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Geneva show: McLaren design ‘evolving’
Significant Geneva show plans to reveal next chapter in McLaren styling evolution
18 Jul 2016
McLAREN is gearing up to reveal the next significant development in its design language with plans already underway for the next Geneva motor show, but the car-maker says the March 2017 event will not reveal a dramatic change but an “evolution” of the range-wide styling.
Since the unveiling of the new design language and the P1 at the Paris motor show in 2012, the distinctive styling signatures have found their way onto each of the Sport Series, Super Series and P1 Ultimate Series models, and the company says the unique look is working.
Speaking to GoAuto at the launch of Australia’s third McLaren dealership on the Gold Coast, McLaren design director Frank Stephenson described his approach to penning some of the world’s most desirable cars and revealed that there would be something special to look forward to in Geneva.
“I would recommend going to Geneva for a few reasons. For three reasons,” he said.
Mr Stephenson did not reveal specific details about the planned publicity events but made the remark after a lengthy discussion about the direction of the brand’s styling and design philosophy, and the reference to “three reasons” could hint at a trio of cars for the show.
If a reveal is chalked for the show it is likely the car or cars will be production versions, with the company ordinarily choosing to bypass the concept car process and cut straight to the showroom version.
“We don’t really have time to do concept cars,” said Mr Stephenson. “We have to do concept cars as production vehicles.
“They’re (development team) really enjoying their work because whatever they do is going straight to production. It’s not trying this and trying that. We don’t have a lot of time to waste producing ten ideas. We do one idea and we refine the heck out of it. The engineer is not wasting their time, they are concentrating on one good solution.”
Whatever the company has primed to roll out will not break the McLaren design mould, said Mr Stephenson, and would instead represent the established course of the design language, which is steadily evolving.
“Not a change but an evolution because a change is for change’s sake. It’s not going to radically change and you’re not going to say ‘is that still a McLaren’ because the identifying element is that the car looks like a McLaren and it is unique.
“Nothing is predictable in a good sense. We don’t change it for change’s sake.
We are moving the design with the technology and it’s a technology driven company so when they come up with a new aero solutions or driver position or packaging solutions, that has to be reflected back in the design.”
Since the arrival of the P1, the design team has strived to apply the same unmistakable looks to each of the models in the line-up, and Mr Stephenson explained that the cars must look similar given how young the brand is compared with its competitors.
“It’s necessary because our biggest challenge is to start a design language and a recognisable look for McLaren and you’re naturally going to be doing cars that have common elements of design.
“You have to lay down the foundations of design first of all and then work from there upwards. Designing a range of cars they all have to look, I wouldn’t say like brothers and sisters, but definitely like cousins.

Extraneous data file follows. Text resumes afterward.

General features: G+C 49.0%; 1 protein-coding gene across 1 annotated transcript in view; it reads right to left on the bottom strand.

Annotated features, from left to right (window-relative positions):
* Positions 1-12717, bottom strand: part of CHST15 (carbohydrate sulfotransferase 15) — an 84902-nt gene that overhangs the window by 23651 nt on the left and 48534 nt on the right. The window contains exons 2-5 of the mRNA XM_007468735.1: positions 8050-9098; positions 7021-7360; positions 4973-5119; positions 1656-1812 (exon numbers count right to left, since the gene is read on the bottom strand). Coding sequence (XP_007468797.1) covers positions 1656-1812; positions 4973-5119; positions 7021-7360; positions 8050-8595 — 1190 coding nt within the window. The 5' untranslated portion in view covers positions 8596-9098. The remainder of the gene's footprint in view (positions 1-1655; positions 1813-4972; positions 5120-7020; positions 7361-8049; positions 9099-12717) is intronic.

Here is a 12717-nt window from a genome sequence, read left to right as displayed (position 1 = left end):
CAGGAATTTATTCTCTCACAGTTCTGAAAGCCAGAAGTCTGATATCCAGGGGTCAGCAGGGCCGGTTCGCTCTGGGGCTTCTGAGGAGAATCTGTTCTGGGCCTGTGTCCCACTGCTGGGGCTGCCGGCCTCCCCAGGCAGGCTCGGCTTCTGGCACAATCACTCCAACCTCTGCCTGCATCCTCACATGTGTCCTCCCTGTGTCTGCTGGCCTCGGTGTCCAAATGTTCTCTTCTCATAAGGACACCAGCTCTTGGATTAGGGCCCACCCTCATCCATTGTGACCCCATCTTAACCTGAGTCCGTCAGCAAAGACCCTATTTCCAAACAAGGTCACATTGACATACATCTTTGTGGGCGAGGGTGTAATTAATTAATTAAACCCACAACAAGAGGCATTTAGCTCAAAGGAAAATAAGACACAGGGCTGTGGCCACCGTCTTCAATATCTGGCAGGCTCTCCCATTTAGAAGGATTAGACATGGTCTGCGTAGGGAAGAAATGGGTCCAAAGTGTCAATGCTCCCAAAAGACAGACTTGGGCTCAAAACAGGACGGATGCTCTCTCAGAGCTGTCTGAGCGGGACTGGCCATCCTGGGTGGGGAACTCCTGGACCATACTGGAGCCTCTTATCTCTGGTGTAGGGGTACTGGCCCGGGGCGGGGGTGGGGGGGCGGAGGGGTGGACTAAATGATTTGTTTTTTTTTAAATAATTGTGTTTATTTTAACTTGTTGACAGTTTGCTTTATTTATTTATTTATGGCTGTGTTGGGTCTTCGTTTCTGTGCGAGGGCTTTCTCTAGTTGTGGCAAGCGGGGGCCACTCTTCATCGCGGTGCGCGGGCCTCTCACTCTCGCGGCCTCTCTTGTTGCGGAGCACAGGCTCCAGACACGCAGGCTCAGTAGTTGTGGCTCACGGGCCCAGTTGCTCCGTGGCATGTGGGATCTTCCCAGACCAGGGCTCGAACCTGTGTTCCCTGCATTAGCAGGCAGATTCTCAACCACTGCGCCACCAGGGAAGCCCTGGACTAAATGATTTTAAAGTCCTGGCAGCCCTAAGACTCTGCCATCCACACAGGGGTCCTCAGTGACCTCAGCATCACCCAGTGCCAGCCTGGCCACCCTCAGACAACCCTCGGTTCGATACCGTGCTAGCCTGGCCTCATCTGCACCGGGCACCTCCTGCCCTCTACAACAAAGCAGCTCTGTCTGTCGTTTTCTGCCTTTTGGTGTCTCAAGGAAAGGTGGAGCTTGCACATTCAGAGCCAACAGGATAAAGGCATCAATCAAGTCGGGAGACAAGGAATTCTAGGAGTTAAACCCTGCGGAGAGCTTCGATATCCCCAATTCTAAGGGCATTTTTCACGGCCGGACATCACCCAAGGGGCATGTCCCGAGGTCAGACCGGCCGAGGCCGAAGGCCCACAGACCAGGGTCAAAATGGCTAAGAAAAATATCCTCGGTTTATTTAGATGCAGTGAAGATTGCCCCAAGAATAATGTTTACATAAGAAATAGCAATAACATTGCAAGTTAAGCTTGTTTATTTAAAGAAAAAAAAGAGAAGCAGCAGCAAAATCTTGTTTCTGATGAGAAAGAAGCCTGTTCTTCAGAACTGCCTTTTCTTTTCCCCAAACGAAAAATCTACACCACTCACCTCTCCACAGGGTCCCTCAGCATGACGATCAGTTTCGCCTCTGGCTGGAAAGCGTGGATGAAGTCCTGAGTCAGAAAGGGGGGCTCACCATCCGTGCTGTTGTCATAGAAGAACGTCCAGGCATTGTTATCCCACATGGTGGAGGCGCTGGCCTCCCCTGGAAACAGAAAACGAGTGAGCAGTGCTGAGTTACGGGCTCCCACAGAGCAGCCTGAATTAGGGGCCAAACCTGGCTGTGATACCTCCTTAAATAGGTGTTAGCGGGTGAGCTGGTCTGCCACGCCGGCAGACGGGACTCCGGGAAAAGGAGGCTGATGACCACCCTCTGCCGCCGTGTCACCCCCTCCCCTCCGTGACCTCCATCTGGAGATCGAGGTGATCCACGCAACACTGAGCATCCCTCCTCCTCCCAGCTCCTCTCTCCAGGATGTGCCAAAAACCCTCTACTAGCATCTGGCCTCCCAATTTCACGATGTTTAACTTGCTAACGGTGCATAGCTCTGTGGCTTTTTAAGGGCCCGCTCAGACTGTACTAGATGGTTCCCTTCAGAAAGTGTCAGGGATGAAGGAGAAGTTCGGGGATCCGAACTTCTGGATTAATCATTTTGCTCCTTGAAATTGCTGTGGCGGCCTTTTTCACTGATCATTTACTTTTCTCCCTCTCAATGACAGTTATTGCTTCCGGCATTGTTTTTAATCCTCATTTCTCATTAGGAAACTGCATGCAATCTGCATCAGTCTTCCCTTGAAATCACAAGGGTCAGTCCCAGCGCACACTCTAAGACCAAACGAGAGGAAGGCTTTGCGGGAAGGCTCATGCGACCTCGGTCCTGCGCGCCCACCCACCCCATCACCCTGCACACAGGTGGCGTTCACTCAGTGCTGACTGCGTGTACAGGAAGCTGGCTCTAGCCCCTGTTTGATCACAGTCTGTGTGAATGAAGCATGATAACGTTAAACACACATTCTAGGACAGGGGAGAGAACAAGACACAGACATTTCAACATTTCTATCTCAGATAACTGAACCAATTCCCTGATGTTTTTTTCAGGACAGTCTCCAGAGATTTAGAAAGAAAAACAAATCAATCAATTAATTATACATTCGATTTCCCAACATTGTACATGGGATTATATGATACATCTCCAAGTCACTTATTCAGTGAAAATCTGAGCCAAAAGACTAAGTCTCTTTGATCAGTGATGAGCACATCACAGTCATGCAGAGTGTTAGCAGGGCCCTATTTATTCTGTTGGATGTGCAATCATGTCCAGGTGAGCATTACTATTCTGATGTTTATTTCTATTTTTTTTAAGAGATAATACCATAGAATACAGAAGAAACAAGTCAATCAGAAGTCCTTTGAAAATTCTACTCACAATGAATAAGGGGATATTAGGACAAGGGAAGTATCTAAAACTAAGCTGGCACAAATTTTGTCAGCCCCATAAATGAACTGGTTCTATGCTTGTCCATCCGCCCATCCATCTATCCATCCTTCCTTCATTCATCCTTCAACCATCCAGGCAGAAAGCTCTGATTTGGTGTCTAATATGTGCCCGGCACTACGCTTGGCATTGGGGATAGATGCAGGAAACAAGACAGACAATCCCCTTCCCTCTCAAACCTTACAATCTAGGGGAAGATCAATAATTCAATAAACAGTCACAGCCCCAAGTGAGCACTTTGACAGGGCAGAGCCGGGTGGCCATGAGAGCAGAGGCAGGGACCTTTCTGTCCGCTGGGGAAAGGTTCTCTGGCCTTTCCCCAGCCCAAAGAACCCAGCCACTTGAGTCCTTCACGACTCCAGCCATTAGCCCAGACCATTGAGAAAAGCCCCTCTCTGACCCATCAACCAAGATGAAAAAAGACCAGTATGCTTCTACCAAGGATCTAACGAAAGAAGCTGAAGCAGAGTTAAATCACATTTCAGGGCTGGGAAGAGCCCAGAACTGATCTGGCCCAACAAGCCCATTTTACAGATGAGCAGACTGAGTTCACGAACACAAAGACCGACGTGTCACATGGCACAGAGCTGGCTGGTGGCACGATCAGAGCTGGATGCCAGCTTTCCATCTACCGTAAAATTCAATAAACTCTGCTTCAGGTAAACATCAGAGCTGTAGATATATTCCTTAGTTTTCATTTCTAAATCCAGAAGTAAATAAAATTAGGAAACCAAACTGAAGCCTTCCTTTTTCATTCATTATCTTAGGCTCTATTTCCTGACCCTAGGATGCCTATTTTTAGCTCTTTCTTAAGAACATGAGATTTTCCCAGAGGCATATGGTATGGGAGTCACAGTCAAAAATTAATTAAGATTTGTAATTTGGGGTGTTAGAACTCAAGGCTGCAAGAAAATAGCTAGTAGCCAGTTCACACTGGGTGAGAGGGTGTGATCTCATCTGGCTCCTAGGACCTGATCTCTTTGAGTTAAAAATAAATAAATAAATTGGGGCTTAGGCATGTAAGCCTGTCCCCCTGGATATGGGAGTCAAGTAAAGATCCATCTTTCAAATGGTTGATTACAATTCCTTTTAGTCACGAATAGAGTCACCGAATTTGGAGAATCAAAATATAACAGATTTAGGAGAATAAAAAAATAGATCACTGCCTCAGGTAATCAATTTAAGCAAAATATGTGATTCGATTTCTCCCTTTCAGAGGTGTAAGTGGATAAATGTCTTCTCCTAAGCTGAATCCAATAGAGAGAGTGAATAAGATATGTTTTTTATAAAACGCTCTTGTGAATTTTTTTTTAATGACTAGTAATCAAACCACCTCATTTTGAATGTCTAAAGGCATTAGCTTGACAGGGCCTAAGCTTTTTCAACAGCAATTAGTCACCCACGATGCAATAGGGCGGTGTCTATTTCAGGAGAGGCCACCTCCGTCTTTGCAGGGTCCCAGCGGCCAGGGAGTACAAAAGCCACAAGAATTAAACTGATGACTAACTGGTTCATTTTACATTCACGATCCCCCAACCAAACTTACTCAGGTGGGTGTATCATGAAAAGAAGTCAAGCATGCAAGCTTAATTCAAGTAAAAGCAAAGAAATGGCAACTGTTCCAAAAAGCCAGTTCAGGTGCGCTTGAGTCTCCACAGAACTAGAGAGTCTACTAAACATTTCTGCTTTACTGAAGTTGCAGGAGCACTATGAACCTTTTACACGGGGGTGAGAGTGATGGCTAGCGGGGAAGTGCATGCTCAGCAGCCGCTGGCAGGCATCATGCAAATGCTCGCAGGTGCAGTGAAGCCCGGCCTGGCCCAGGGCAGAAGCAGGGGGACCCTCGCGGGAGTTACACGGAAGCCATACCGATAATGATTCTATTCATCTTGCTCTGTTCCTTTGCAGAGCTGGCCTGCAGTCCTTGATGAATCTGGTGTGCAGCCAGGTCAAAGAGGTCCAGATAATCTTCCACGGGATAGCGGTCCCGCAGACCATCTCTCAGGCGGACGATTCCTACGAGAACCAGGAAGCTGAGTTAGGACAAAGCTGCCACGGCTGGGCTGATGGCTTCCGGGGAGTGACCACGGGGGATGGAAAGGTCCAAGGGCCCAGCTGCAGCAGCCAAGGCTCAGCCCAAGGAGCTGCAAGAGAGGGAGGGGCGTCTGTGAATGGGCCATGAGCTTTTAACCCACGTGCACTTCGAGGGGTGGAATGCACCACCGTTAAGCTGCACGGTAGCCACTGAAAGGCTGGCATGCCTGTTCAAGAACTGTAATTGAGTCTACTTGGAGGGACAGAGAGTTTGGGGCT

“You don’t want to be too extremely different with all your cars.”
With the keys to McLaren’s sprawling Woking UK headquarters, anyone strolling the advanced manufacturing and development facility would have a glimpse of many of the company’s future cars, according to Mr Stephenson.
“What we’re talking about are projects that I finished a couple of years ago and so I’ve already got an insight into what’s coming in the next few years and I can tell you that you will have the wow factor with every new model that’s coming out.”
Mr Stephenson explained that the range of vehicles were strongly influenced by evolving technology and the design team worked closely with engineers to make the best use of the latest tech.
“I can’t emphasise how closely we work with the engineers. Our setup is quite different to most design studios in the world where nobody is allowed in except the designers and maybe the CEO. Our studio is inhabited by more engineers than designers.
“You’re pretty much tied into a general dimensions for the car because we are working off the same platform but that’s not going to stay the same forever, we’re going to be improving all the packaging points of the car, which will allow us to do different sized cars and different areas for the engine and hybrid batteries to go.
“The pressure is on technology to keep the game moving and keep us coming up with the need to design things in a different way to reflect the technology.”
Prior to working with McLaren, Mr Stephenson has had previous tenures with a variety of brands and has influenced many significant vehicles, including the first Mini to be produced under BMW ownership, the Ferrari 430 and he was responsible for the esteemed double spoiler that defined the Ford Escort RS Cosworth in the 1990s.
Despite his involvement with a number of classic vehicles, Mr Stephenson said he does not set out to create an icon with every vehicle.
“You don’t design iconic cars with an icon in mind,” he said. “They become that if you’re lucky.”
So what’s next for the man who has designed so many celebrated cars and even an electric boat named the Riverbreeze?“Now my whole thinking is geared towards the ultimate temple of hedonism or what they often call a man cave. I’m looking to build something where I can just get away from everybody and just lock myself in there for a few hours and just think.
“I need somewhere where I can just think about being creative, write a book or paint a lion.”
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